Democrats want to talk about their jobless recovery and Republicans, well at least the Democrats are trying. I can’t imagine how someone whose pension was robbed by investment in falsified triple-a rated bonds responds to the Republican call to let, for example, auto companies go under so that they can resurface free of the efficiency reducing pensioner barnacles. You know, the barnacles for which real people worked twenty five years of their life. Yeah, I’m talking about Mitt Romney circa 2008.
Our politicians and media talk endlessly about Wall Street, AIG, bailouts and housing prices. Where is the coverage of the cohorts of twenty-somethings graduating into a jobless recovery? Do you understand that there are millions of us who, by the time this thing is over, will be years from their education with no meaningful interim work experience? What will we say at our interviews for the new economy jobs?
Hi. My name is Bill. First, let me say thanks for having me out. So, what have I been doing? Well, several years back I finished my Masters program. The degree is specific to this job. Since then, well. Life. I had a baby, played Mr. Mom for awhile. I did some temp work while the economy recovered. And, since then I’ve mostly been making copies for secretaries at [big name law firm]. But, I met a lot of people there. Kept up with the industry. So forth. I can type. Do people still ask about that? Do you think my responsible nature proven by my status as a father will put me ahead of a fresh graduate with the same work experience? I probably shouldn’t have asked that question. Yes, I agree the answer is obvious. I’ll go now. I promise I used to be great.
I never used to envision my future self as the clumsy, fat, balding, drunk, used-to-be-captain of the high school of the sports team. But, my current cut rate diet isn’t helping my weight. My hairline certainly isn’t as jazzy as it was before the decade of stress. Genetics played a role there. I don’t drink alcohol, mostly because it’s expensive. I do spend an inordinate amount of time of late pining for the good times. Back in the day. You remember? I used to own this town. Laces out. Nineties. No apologies.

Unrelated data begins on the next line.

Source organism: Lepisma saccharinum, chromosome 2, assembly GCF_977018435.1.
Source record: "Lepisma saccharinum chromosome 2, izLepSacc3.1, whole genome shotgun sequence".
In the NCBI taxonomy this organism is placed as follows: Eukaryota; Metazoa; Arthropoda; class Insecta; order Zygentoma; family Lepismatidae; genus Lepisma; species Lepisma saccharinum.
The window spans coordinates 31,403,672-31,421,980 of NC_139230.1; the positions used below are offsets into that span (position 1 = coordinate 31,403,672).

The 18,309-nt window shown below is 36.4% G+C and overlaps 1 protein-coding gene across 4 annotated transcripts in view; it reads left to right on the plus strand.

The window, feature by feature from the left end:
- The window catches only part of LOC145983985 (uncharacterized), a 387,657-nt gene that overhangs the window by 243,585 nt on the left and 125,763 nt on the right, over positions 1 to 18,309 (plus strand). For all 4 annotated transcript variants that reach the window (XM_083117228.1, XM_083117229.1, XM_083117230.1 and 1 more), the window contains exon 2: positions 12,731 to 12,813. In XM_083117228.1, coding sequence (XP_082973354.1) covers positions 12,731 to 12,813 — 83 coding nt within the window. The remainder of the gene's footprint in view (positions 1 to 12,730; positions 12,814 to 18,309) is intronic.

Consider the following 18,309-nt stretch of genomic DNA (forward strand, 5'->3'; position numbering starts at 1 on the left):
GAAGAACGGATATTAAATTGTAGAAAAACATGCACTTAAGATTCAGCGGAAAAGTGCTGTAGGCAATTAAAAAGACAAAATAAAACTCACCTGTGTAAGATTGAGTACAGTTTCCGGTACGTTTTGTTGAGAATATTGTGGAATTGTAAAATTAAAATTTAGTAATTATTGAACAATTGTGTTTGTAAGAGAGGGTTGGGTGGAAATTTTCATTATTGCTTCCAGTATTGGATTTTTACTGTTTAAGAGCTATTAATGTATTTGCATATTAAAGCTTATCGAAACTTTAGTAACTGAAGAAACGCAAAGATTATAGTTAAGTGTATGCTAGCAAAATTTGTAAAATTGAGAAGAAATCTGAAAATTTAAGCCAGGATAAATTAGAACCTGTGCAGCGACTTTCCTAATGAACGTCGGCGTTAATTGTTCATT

I used to picture myself at age thirty as a ninja master with a heart of gold. Witty. Sexy. Fit. Independently wealthy, but not flashy about it. Basically, Kung Fu The Legend Continues. Instead, I fell down the stairs the other day.
I’m not even sure if I’m the malfunction, the economy is the malfunction or if it is a combination of both with a dose of bad luck. I really couldn’t say. And that, my friends, is disconcerting. It’s all freshman year stoner philosophy 101. Given that I’m a solipsist, I’ve clearly got some issues to work on. But, of course, you’ll already know that. Me and Mr. Cobb, right?
The truth is: I thought I’d have a family and be five or six years into a career. And, I’m not at all unhappy with the half of that which I have realized. I would always choose having my family over the job portion of the equation. But, I would have liked, you know, to have made that choice for myself. And, I would have liked to have made a cool million or so in my profession before having made that choice for myself. Though, I admit that is improbable even in the best of circumstances.
Everything is not alright. But, really, I’m okay. I’m a put-one-foot-in-front-of-the-other-damn-the-consequences-full-speed-ahead sort of fellow. Find something new everyday. Positive. But, still, negative, because progress is not success. And that’s hard. Real hard. How long can progress be called progress without realizing success?
At the least. At the very least. My engine block is not cracked. I am not currently living in a dust bowl. But, a whole lot like Mr. Tom Joad, I sure am looking for some dignity. You know? Just some dignity. I would also very much like to keep the bank from repossessing my home. I put this in the dignity column.